The artworks in Drawn by stones speak to personal histories. This approach is shared by Macaunese artist Heidi Lau, who describes her self-taught ceramic practice as one that is “directed by clay” (Heidi Lau's Spirit Vessels, Art21, 1 June 2022). In a recent Art21 interview (2022), she discusses making work about, and through, grief. Through grieving the tactile nature of handling clay becomes a meditative and spiritual process. “Sometimes I feel like it’s the clay telling me what to do… it really feels like I am the medium,” Lau says, commenting on how clay extends from herself through her meticulous, labour-intensive works.
Bunun-Tiwi-Amis (2017) demonstrates government and non-profit efforts to promote Indigenous culture through cross-cultural exchange between Indigenous Taiwanese and Australian musicians. The melodic collaboration brings together music traditions from the Amis and Bunun communities in Taiwan with First Nations producer James Mangohig from Darwin. This heartening project involved children, and showcased a visceral experience and engagement in creating something new.
Taiwanese-Australian artist Ruth Ju-Shih Li’s work Topography of Memory (2021-ongoing) for Drawn by stones is activated through workshop-led and site specific practice with stories, clay and exchange. As part of the wider Drawn by stones project, Ruth has hosted children’s workshops alongside her work, facilitating intimate, bodily experiences with clay similar to the heartwarming collaborations in the film Bunun-Tiwi-Amis. In the video series A Disappearing Culture–The Amis Earthenware Tradition In Taiwan (2015) exhibited in Drawn by stones, UK-based Taiwanese artist Wen-Hsi Harman documents the collaborative nature of making by multigenerational Amis women–denoting the timelessness of tradition and of working with clay.
The artist videos produced by Creative Ballarat (2021) and the UNESCO documentary on Kosiv painted ceramics (2017) recognise the significance of ceramic practice and traditions as cultural heritage. Ballarat was designated as a UNESCO Creative City of Crafts and Folk Art in 2019, a status that provides a framework for artists to share their histories, and one that acknowledges the role they play in establishing a “sense of unique culture” (“Neville French, Ceramic Artist (2021)”, “Cassy McArthur, Ceramic Artist (2021)”, Creative Ballarat, June 2021). The Kosiv painted ceramics have been recognised by UNESCO as an Intangible Cultural Heritage since 2012, helping to safeguard the viability of the practice and preventing it from “unwanted effects of commercialisation” (“Decision of the Intergovernmental Committee: 14.COM 10.B.40 - intangible heritage - Culture Sector”, UNESCO, December 2019, Accessed May 2022). Ensuring that the “Kosiv ceramics makers will not ever stop [painting] the history of their land”, the institutional support of UNESCO highlights the ways in which ceramics can explore and embody nationhood (“Kosiv painted ceramics”, UNESCO, 13 December 2019). While UNESCO attention can also bring challenges and limitations for craft and ceramic communities, it is clear through these videos that ceramic practice continues to evolve, as artists engage with the material of clay for collaboration and storytelling.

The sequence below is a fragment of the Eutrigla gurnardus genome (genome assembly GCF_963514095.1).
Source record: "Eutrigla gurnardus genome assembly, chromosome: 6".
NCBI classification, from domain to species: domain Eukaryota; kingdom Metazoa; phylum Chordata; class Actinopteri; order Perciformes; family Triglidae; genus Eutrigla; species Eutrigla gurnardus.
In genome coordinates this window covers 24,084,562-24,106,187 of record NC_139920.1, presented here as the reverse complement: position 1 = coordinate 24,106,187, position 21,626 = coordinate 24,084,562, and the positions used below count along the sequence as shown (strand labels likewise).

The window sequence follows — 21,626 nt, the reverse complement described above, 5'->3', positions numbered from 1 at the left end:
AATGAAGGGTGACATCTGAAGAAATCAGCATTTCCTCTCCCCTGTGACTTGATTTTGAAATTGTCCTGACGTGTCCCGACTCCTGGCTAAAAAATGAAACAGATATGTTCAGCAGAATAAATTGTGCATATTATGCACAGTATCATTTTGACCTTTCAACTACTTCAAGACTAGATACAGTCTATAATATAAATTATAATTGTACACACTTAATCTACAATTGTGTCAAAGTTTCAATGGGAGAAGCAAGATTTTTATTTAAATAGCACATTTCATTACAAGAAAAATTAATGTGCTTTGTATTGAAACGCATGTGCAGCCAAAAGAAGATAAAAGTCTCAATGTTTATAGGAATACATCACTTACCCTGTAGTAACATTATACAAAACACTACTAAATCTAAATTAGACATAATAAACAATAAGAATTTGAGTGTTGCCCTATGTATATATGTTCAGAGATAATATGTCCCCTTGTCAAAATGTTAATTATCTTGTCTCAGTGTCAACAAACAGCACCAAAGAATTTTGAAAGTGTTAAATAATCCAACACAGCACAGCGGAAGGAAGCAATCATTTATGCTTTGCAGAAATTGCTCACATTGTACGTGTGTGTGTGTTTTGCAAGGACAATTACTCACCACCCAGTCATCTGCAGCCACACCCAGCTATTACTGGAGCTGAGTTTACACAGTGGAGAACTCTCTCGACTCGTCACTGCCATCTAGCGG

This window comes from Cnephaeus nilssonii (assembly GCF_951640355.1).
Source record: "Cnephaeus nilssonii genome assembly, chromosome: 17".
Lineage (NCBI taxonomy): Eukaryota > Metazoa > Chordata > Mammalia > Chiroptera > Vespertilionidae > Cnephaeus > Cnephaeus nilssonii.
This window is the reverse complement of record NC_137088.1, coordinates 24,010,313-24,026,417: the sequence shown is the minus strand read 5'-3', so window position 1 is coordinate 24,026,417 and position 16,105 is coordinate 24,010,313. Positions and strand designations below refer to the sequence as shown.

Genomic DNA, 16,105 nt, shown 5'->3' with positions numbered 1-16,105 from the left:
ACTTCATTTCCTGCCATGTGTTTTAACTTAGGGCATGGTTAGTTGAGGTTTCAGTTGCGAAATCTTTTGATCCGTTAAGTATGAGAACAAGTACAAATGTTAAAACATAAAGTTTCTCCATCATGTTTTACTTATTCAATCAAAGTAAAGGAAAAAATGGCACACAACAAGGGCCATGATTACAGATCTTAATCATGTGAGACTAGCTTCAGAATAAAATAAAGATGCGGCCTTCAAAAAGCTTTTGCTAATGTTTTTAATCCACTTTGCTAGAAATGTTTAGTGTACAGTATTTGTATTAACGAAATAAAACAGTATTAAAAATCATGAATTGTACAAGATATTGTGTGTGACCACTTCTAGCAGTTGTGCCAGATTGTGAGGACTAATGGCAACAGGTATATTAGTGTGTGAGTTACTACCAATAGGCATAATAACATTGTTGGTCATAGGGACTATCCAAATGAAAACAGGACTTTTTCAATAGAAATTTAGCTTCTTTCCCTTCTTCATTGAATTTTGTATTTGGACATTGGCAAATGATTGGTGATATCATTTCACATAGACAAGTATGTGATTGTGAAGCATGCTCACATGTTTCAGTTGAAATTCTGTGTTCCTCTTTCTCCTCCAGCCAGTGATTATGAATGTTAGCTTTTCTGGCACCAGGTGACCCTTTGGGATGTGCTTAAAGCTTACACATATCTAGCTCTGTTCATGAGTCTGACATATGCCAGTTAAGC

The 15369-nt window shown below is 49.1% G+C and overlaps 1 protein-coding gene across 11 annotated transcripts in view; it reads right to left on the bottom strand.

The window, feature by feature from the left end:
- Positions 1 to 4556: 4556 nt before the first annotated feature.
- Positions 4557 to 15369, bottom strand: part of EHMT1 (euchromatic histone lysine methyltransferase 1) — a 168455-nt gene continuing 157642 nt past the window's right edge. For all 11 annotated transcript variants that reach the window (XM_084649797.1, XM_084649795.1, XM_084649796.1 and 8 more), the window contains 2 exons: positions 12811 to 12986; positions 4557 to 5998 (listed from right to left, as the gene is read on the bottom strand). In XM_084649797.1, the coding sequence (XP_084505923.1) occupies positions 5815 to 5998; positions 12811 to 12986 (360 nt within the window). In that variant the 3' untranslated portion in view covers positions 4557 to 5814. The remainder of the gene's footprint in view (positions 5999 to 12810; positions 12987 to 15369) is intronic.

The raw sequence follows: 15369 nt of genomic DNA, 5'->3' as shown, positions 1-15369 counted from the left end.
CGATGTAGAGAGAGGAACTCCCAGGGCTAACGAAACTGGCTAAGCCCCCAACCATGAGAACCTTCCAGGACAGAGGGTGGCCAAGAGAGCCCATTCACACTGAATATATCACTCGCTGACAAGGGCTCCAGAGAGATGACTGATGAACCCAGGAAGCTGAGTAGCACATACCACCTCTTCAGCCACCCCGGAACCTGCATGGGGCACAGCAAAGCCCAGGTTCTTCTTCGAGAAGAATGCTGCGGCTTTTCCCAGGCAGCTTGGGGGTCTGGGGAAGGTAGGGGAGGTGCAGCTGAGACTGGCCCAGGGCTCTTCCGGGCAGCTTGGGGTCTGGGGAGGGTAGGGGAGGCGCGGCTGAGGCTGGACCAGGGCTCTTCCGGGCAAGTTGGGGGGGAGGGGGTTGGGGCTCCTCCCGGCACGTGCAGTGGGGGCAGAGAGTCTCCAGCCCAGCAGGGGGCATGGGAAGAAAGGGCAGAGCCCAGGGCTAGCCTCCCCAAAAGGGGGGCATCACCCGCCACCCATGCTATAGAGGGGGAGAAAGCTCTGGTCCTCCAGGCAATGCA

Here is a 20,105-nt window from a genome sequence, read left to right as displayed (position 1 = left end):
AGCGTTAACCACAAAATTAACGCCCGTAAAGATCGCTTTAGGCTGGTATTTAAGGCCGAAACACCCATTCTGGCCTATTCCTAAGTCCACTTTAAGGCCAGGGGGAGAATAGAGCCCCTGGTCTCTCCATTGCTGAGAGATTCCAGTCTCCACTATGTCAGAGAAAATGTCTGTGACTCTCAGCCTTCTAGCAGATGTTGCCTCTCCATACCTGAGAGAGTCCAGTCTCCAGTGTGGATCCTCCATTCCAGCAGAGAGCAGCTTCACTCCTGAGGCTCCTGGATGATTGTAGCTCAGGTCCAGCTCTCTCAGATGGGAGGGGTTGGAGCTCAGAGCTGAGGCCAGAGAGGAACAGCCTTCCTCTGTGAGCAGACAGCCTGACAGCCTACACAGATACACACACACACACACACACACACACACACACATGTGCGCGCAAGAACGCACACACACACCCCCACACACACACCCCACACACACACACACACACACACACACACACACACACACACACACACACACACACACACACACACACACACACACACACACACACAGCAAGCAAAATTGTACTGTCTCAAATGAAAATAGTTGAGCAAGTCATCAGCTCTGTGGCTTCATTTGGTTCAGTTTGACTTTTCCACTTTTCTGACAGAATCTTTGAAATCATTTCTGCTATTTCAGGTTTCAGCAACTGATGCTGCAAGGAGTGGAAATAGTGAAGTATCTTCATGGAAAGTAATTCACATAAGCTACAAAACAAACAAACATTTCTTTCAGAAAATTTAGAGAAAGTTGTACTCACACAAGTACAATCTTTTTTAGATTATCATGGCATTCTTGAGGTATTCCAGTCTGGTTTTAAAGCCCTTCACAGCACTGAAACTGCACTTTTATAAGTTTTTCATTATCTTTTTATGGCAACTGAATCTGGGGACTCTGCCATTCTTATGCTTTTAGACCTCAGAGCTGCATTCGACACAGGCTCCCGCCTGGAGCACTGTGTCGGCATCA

Top image: Caption: Ground Painting of Southern Cross; Central Desert, still from We don't need a map (2017). Barefoot Communications.
Second image: Caption: Robin Japanangka Granites Preparing Ground Painting, still from We don't need a map (2017). Barefoot Communications
Third image: Caption: Same as top image.
Fourth image: Caption: Harry Jagamarra Nelson (Left) and Robin Japanangka Granites (Right), still from We don't need a map (2017). Barefoot Communications.
Bottom image: Caption: Bush Toy and the Southern Sky, still from We don't need a map (2017). Barefoot Communications.
Video: 'Drawn by Stones' assistant curator Annette An-Jen Liu reads her curatorial letter for the exhibition's online program 'Ceramics on film'.
Drawn by stones is a touring project initiated and presented by 4A Centre for Contemporary Asian Art. In 2022, Drawn by stones will tour to Gallery Lane Cove + Creative Studios, Watch This Space and the Australian Ceramics Triennale, and Wollongong Art Gallery. The exhibition and associated programming are supported by the Australia Council for the Arts and the NSW Government through Create NSW, with development support for this exhibition provided by the Ministry of Culture Taiwan and the Taipei Economic and Cultural Office in Sydney, and The Gordon Darling Foundation.
4A would like to acknowledge that all films listed as part of the Ceramics on Film program are open access and are in the public domain.